THE AMERICAN poet and editor Steve Luttrell's first visit to Ireland will see him read at the Over The Edge Writers Gathering at Galway City Museum on Friday May 13 at 8pm, along with local poets Stephen Byrne and Eileen Ní Shuilleabháin.
His visit co-incides with the Galway launch of a special Irish issue of the poetry magazine which he edits, The Café Review, featuring poems by Paula Meehan, MacDara Woods, Eiléan Ní Chuilleanáin, Thomas McCarthy, and others. A native of Portland, Maine, where he still lives, Luttrell has published five chapbooks and six major editions of his poetry, including Home Movies, Conditions, The Vagaries: A Winter's Sequence, and Permaquid and Other Poems. He has also served as poet laureate of Portland.
“Relative to its population the arts scene in Portland is extremely strong,” he tells me over an afternoon chat by phone. “Portland is a peninsula city of about 75,000 people and if you factor in outlying areas it adds up to about 125,000, so it is a small city. There is a lot of activity and writing, it has a symphony orchestra, a university, a lot of music and things like that so it is a very active city for arts.”
He tells me about The Café Review which he founded in 1989 and has edited since. “The name of the publication comes from the fact that we were meeting in a café, a little coffeehouse in Portland and reading poems," he says. "I’d go around at the end of the reading and collect the poems that had been read and publish them in a little pamphlet.
"For the first three years we were a monthly publication - which proved to be biting off more than we could chew! - so then we changed to quarterly and over the years it has expanded into an 80/85 page journal with art as well as poetry. This is actually the second time we did an all-Irish issue; we previously did one back in 1997.”
As well as editing The Café Review, Luttrell has hosted his own TV show (Poet’s Café ), and has run the historical Portland Club, giving him a strong presence in the region, and a large following among New England poets and writers. His intimate, unassuming voice is driven by a musician’s sense of rhythm and a deceptive simplicity.
“I have a new book out called Plumb Line and that particular title reflects my own approach to poetry,” he tells me. “I try to find the centre, a place to stand and from which to write. I am influenced by a lot of different sources, the early Beats, the Black Mountain poets, Charles Olsen. One of my favourite poets is Michael Hartnett, I truly wish I could have met him while he was alive.”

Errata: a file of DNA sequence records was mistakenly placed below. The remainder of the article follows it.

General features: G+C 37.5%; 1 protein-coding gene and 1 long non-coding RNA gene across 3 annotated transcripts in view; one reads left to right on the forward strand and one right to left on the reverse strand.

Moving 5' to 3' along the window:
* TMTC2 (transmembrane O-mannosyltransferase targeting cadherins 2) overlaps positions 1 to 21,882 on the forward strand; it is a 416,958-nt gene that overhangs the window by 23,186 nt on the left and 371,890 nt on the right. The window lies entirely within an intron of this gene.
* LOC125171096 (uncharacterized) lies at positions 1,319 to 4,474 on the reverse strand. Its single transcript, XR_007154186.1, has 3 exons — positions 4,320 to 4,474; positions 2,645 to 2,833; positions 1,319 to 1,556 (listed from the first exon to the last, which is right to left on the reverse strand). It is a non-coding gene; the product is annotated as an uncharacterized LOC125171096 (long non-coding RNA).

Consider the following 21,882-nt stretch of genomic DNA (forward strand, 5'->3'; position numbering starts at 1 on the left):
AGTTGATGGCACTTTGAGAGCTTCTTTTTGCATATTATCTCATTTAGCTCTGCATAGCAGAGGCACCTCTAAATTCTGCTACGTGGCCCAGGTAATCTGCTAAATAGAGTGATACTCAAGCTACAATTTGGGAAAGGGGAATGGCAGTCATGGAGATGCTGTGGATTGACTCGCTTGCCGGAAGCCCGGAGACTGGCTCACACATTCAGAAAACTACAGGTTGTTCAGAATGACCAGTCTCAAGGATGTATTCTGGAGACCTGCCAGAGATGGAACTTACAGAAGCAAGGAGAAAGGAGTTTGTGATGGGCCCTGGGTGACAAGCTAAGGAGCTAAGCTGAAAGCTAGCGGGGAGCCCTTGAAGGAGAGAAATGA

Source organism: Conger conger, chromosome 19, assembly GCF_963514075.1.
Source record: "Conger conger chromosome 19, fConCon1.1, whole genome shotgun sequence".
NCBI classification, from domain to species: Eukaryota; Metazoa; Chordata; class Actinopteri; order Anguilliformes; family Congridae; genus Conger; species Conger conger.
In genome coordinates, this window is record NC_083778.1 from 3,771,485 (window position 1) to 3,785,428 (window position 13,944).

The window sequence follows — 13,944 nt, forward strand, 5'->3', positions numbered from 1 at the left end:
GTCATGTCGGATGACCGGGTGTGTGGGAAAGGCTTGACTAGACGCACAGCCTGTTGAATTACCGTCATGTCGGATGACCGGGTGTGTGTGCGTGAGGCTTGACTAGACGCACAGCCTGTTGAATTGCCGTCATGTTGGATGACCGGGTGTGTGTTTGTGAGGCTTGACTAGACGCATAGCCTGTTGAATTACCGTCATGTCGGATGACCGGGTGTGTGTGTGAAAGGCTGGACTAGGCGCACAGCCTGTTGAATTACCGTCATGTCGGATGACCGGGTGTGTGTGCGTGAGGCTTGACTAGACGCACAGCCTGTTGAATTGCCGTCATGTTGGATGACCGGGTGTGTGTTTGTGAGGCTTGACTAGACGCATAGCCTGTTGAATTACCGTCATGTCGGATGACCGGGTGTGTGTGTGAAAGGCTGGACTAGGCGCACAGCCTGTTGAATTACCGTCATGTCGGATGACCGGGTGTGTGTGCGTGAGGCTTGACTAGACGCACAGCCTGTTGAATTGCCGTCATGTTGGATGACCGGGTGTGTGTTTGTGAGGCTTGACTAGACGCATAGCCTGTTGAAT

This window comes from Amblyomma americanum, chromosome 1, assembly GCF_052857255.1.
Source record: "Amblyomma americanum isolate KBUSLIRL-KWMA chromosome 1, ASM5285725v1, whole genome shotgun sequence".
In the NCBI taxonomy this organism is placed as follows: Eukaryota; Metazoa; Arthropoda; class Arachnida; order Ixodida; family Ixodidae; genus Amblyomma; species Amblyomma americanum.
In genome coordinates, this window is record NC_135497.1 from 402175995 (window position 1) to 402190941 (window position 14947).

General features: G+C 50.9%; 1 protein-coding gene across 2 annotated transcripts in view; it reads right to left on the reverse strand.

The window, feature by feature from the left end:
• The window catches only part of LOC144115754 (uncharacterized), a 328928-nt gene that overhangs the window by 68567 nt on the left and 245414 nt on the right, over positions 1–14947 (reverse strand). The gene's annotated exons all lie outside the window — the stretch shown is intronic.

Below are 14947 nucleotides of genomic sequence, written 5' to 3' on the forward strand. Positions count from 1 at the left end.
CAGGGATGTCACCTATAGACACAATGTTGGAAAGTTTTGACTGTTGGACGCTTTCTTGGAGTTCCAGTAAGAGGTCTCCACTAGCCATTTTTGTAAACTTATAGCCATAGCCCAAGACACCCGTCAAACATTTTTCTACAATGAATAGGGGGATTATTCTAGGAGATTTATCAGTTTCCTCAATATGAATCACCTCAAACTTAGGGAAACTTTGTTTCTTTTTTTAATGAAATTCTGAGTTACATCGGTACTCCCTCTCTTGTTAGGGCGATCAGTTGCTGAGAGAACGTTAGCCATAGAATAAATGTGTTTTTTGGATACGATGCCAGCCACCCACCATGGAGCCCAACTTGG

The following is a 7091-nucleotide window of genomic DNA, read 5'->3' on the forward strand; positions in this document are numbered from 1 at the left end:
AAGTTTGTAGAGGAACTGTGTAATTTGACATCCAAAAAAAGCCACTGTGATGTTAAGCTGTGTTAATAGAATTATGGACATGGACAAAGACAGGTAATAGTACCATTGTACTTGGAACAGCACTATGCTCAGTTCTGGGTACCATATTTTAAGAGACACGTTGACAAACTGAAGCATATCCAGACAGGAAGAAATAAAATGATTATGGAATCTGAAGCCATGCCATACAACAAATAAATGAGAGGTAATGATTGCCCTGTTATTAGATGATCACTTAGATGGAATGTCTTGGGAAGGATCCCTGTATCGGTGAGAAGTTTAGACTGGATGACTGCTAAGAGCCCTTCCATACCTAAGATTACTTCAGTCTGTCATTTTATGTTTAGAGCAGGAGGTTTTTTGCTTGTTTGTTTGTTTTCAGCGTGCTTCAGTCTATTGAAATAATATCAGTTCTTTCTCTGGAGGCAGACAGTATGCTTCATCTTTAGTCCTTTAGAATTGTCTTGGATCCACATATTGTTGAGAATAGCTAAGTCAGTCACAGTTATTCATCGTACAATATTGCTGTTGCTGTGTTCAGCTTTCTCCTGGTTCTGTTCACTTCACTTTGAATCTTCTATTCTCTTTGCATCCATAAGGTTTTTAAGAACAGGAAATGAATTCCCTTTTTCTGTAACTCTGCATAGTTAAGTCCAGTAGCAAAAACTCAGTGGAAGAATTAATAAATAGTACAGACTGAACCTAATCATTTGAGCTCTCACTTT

More than 10 years in the making, Plumb Line conjures the beauty of the New England Coast and the enduring power of nature. In sparse, accessible verse, the poet evokes the wild Maine landscape–the rocks and wildlife, the shifting planets, and the surging waters–at the same time that he casts an observant eye on his fellow creatures. He deftly melds the eternal and the transitory, the extraordinary and the everyday. He imbues the small routines of daily life with quiet significance and casts the enormity of the cosmos to human scale.
Luttrell is eagerly anticipating his imminent Irish visit. “I’m very much looking forward to it,” he declares. “My great-grandfather on my mother’s side was from Claregalway, and Galway will be my first stop on my journey. Then I am also doing readings in Dublin, Limerick and Cork. I’m cramming a lot in and getting involved in community poetry readings. I’d just like to say that I am really grateful to Kevin Higgins in Galway and the folks in Dublin to allow me to read here. I’m really excited to hear the poets I’ll be reading with, as much as reading my own work, and to hear that authentic Irish voice.”
Sharing the bill with Luttrell are Carna native Eileen Ní Shuilleabháin and Stephen Byrne, a semi-retired chef. Both have had their work widely published in a range of literary journals. Among other Café Review contributors who will also be reading their poems on the evening will be Lorna Shaughnessy, Órfhlaith Foyle, Susan Millar DuMars, John Walsh, Susan Lindsay, Kevin Higgins, and Aideen Henry.
The Over The Edge reading takes place in the Museum's Kitchen Café. Admission is free and all are welcome.